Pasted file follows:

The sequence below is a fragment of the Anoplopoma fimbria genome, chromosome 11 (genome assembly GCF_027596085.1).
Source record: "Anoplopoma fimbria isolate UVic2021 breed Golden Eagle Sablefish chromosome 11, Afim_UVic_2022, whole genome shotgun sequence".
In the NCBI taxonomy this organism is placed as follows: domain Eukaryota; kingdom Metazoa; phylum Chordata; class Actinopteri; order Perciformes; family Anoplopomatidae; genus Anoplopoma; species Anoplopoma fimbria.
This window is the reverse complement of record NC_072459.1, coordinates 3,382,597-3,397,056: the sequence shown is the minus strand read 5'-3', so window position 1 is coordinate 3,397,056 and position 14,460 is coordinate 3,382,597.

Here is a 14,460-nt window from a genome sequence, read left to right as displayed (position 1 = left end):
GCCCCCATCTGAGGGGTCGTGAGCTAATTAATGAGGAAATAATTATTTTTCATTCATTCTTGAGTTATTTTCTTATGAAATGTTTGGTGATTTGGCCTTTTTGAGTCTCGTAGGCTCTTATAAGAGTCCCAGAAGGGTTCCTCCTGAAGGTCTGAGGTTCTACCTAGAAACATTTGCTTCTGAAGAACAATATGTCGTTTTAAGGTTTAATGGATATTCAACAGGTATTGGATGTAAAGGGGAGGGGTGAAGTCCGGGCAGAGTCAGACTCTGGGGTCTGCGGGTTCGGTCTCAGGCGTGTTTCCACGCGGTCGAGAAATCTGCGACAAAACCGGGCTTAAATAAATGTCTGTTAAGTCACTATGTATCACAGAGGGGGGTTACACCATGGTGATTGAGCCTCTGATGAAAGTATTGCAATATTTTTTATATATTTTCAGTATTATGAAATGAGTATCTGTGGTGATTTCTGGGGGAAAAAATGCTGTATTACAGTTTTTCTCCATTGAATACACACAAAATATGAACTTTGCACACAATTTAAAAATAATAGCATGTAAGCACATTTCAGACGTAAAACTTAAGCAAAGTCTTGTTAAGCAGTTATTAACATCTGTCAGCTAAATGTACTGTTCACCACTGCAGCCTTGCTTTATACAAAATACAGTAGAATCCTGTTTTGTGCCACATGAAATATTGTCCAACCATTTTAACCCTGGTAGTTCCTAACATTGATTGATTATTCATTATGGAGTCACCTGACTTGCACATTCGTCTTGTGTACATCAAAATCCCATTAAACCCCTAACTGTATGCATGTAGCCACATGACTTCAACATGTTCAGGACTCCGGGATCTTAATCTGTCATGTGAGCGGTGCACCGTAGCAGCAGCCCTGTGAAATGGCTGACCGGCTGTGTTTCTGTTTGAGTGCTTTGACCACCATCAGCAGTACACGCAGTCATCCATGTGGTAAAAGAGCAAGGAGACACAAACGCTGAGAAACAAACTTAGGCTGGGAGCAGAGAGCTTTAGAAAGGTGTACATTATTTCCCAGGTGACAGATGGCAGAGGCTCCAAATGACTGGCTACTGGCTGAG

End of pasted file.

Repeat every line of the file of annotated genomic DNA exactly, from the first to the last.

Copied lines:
The sequence below is a fragment of the Anoplopoma fimbria genome, chromosome 11 (genome assembly GCF_027596085.1).
Source record: "Anoplopoma fimbria isolate UVic2021 breed Golden Eagle Sablefish chromosome 11, Afim_UVic_2022, whole genome shotgun sequence".
In the NCBI taxonomy this organism is placed as follows: domain Eukaryota; kingdom Metazoa; phylum Chordata; class Actinopteri; order Perciformes; family Anoplopomatidae; genus Anoplopoma; species Anoplopoma fimbria.
This window is the reverse complement of record NC_072459.1, coordinates 3,382,597-3,397,056: the sequence shown is the minus strand read 5'-3', so window position 1 is coordinate 3,397,056 and position 14,460 is coordinate 3,382,597.

Here is a 14,460-nt window from a genome sequence, read left to right as displayed (position 1 = left end):
GCCCCCATCTGAGGGGTCGTGAGCTAATTAATGAGGAAATAATTATTTTTCATTCATTCTTGAGTTATTTTCTTATGAAATGTTTGGTGATTTGGCCTTTTTGAGTCTCGTAGGCTCTTATAAGAGTCCCAGAAGGGTTCCTCCTGAAGGTCTGAGGTTCTACCTAGAAACATTTGCTTCTGAAGAACAATATGTCGTTTTAAGGTTTAATGGATATTCAACAGGTATTGGATGTAAAGGGGAGGGGTGAAGTCCGGGCAGAGTCAGACTCTGGGGTCTGCGGGTTCGGTCTCAGGCGTGTTTCCACGCGGTCGAGAAATCTGCGACAAAACCGGGCTTAAATAAATGTCTGTTAAGTCACTATGTATCACAGAGGGGGGTTACACCATGGTGATTGAGCCTCTGATGAAAGTATTGCAATATTTTTTATATATTTTCAGTATTATGAAATGAGTATCTGTGGTGATTTCTGGGGGAAAAAATGCTGTATTACAGTTTTTCTCCATTGAATACACACAAAATATGAACTTTGCACACAATTTAAAAATAATAGCATGTAAGCACATTTCAGACGTAAAACTTAAGCAAAGTCTTGTTAAGCAGTTATTAACATCTGTCAGCTAAATGTACTGTTCACCACTGCAGCCTTGCTTTATACAAAATACAGTAGAATCCTGTTTTGTGCCACATGAAATATTGTCCAACCATTTTAACCCTGGTAGTTCCTAACATTGATTGATTATTCATTATGGAGTCACCTGACTTGCACATTCGTCTTGTGTACATCAAAATCCCATTAAACCCCTAACTGTATGCATGTAGCCACATGACTTCAACATGTTCAGGACTCCGGGATCTTAATCTGTCATGTGAGCGGTGCACCGTAGCAGCAGCCCTGTGAAATGGCTGACCGGCTGTGTTTCTGTTTGAGTGCTTTGACCACCATCAGCAGTACACGCAGTCATCCATGTGGTAAAAGAGCAAGGAGACACAAACGCTGAGAAACAAACTTAGGCTGGGAGCAGAGAGCTTTAGAAAGGTGTACATTATTTCCCAGGTGACAGATGGCAGAGGCTCCAAATGACTGGCTACTGGCTGAG